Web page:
04/01/2022 - 16:20

King River makes further inroads with battery tech

04/01/2022 - 16:20

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King River Resources has shored up its high purity aluminium precursor compounds in a bid to supply the increasing demand from the lithium-ion battery industry. A fourth run through of the company’s proprietary “ARC” processing technology using its newly commissioned pilot plant has now surpassed original expectations consistently creating a “Type 1” precursor aluminium salt grading exceeding an incredible 99.999 per cent purity.

King River makes further inroads with battery tech
High Purity Alumina produced by King River Resources. Credit: File

ASX-listed King River Resources has shored up its high purity aluminium precursor compounds in a bid to supply the increasing demand from the lithium-ion battery industry. A fourth run through of the company’s proprietary “ARC” processing technology using its newly commissioned pilot plant has now surpassed original expectations consistently creating a “Type 1” precursor aluminium salt grading exceeding an incredible 99.999 per cent purity.

The laboratory pilot plant campaign was run by Source Certain International and was a repeat test of the process changes used in the previous trial where a superfluous stage in the Primary Crystallisation flowsheet was not used.

King River says the removal of the unnecessary processing step is a significant improvement and simplification to the process and may result in economic benefits from a reduction in water and energy consumption. The new process will be addressed and refined in the ongoing definitive feasibility study.

Results from the fourth trial were very similar to the third and yielded a Type 1 precursor that consisted of an aluminium salt of 5N purity. 5N purity essentially means that it is 99.999 per cent pure.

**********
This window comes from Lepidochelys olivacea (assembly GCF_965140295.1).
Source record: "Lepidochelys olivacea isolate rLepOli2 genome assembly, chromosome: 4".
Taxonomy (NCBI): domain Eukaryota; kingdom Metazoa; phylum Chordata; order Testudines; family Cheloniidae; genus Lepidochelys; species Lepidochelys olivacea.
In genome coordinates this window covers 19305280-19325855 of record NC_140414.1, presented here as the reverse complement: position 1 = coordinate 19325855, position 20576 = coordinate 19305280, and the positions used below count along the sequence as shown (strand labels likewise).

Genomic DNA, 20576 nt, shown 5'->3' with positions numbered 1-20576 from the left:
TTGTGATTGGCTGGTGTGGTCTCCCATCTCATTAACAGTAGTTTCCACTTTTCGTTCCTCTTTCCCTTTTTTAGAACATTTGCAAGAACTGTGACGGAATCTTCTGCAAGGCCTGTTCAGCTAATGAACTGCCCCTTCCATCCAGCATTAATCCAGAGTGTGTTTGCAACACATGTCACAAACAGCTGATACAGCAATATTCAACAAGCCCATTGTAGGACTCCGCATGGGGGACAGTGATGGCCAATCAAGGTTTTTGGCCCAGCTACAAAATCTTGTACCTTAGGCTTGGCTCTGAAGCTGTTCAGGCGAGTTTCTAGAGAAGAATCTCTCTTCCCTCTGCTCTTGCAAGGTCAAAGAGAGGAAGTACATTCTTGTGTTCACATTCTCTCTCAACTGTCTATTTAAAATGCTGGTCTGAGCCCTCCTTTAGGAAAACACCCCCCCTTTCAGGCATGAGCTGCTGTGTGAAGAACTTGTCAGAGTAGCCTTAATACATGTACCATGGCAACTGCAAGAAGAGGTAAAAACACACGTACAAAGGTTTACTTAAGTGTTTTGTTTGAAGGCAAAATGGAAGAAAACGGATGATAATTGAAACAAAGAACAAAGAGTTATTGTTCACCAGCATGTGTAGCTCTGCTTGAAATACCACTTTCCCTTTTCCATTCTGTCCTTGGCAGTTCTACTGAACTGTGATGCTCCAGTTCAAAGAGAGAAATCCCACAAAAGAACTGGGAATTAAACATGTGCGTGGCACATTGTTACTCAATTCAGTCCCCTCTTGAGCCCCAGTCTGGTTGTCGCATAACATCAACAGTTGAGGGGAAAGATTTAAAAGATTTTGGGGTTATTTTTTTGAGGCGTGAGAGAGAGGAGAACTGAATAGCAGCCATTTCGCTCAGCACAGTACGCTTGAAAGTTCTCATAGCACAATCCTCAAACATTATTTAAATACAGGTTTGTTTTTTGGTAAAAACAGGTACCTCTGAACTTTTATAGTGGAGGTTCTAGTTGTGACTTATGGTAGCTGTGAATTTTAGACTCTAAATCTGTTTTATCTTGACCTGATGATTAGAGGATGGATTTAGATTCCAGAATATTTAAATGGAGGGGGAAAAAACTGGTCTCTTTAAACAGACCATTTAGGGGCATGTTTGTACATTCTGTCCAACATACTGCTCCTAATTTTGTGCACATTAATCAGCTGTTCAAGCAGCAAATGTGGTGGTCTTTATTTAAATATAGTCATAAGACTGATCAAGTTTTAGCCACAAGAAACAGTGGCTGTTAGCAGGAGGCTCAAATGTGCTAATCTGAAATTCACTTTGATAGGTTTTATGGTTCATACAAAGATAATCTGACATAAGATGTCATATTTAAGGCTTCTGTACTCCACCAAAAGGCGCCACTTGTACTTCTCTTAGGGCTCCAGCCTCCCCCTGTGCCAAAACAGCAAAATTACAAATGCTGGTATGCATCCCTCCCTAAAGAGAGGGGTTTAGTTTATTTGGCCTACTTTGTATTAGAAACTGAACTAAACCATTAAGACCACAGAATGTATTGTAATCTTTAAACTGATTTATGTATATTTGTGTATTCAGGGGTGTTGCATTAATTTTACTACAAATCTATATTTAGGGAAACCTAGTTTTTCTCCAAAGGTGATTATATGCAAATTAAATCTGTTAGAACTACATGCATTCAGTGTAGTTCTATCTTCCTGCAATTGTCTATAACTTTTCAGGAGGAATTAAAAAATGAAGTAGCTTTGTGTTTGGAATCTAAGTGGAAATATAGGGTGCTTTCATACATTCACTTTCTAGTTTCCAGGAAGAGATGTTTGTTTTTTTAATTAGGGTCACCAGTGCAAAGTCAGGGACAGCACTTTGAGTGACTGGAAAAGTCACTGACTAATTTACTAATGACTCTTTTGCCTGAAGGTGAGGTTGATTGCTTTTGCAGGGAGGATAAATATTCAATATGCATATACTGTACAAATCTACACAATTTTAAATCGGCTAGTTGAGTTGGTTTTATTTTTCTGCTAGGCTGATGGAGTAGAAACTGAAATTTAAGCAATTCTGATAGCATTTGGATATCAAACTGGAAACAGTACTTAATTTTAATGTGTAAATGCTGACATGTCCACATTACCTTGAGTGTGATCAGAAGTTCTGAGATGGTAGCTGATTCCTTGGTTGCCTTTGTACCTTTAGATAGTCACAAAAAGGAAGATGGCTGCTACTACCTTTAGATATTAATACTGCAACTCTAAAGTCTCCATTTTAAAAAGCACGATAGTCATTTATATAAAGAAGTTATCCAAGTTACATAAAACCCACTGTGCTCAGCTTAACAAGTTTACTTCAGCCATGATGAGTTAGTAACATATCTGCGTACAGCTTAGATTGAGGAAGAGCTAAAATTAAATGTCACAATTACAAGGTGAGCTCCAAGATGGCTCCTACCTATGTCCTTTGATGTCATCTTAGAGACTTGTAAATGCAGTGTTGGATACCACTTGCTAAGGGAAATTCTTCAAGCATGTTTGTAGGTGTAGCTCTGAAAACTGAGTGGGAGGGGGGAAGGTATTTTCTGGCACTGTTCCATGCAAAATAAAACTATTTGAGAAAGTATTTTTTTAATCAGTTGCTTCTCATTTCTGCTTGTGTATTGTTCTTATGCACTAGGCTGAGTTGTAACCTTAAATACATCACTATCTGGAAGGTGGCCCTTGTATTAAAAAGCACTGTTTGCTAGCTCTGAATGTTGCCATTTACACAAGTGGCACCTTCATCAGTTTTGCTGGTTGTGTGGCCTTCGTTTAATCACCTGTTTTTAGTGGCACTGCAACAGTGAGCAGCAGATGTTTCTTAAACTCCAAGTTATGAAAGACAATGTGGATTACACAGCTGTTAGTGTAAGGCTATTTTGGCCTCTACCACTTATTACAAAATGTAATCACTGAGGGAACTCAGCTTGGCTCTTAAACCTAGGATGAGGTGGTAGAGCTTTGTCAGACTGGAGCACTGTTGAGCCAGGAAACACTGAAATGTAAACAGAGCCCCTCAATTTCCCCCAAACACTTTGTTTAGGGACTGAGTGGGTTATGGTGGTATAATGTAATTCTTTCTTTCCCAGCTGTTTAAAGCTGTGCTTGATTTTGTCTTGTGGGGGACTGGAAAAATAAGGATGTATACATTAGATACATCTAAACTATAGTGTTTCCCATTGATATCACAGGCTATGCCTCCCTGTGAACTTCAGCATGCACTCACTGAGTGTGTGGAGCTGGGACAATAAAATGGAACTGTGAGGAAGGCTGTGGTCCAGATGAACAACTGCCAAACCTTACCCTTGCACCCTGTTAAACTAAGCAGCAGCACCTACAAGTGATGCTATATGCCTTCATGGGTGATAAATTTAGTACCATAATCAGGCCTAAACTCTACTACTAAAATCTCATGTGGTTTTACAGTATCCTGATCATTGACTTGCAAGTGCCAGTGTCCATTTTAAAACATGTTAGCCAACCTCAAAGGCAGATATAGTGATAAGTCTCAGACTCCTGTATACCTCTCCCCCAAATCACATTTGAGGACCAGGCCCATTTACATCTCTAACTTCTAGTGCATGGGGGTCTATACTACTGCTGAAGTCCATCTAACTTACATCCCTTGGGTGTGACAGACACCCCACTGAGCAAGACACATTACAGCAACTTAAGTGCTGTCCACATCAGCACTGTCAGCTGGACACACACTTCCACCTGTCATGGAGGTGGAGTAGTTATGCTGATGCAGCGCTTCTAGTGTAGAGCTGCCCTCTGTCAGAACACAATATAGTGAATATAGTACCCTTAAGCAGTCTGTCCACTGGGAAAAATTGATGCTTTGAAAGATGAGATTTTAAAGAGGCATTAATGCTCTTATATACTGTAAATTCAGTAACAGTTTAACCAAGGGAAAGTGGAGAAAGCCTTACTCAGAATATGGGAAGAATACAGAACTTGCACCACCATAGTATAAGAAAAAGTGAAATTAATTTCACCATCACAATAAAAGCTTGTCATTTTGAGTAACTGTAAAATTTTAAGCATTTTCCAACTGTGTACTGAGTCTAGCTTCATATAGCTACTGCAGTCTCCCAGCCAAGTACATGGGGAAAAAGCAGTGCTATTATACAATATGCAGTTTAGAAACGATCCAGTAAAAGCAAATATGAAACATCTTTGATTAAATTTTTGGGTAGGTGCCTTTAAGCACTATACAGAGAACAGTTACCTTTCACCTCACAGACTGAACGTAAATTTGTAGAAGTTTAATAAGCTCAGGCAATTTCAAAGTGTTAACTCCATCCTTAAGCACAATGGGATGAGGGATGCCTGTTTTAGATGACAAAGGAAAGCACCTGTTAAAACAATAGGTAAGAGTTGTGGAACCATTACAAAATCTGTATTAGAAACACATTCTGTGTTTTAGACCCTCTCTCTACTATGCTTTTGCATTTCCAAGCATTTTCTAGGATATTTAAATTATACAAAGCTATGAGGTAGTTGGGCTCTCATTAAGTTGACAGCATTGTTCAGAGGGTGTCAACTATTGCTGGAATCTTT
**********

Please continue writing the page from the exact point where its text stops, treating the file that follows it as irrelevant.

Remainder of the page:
The aluminium salt produced is used in lithium-ion battery cathodes but can also be decomposed through a calcination process to create a 99.99 per cent pure high-purity alumina, or “HPA” that is a critical part of lithium-ion batteries.

HPA is considered a vital ingredient in electric vehicles where it is used to coat separators between the cathode and anode, or negative and positive charges, within lithium-ion batteries. It also has myriad other practical uses including in the manufacture of smartphone screens, LED lighting and wristwatch faces.

Additionally, King River has also been ticking away at developing and optimising its ore processing options for its Speewah vanadium project. It has engaged the Hydrometallurgy Research Group at Murdoch University to gain a greater understanding of and to develop suitable salt roasting processes for the optimal extraction of vanadium.

Recent research by global financial services giant, JP Morgan concluded that electric vehicle penetration into total global vehicle sales could lift from three per cent in 2020 to about 27 per cent by the end of the decade.

The rapid ‘electrification’ of the world economy has seen eye-watering  increases in the demand for all battery metals which are set to power this revolution. If King River can continue the string of solid results, it could find itself sitting in an enviable position to take advantage of the demand for HPA in batteries worldwide, particularly for processed materials outside of China.

 

Is your ASX-listed company doing something interesting? Contact: matt.birney@businessnews.com.au

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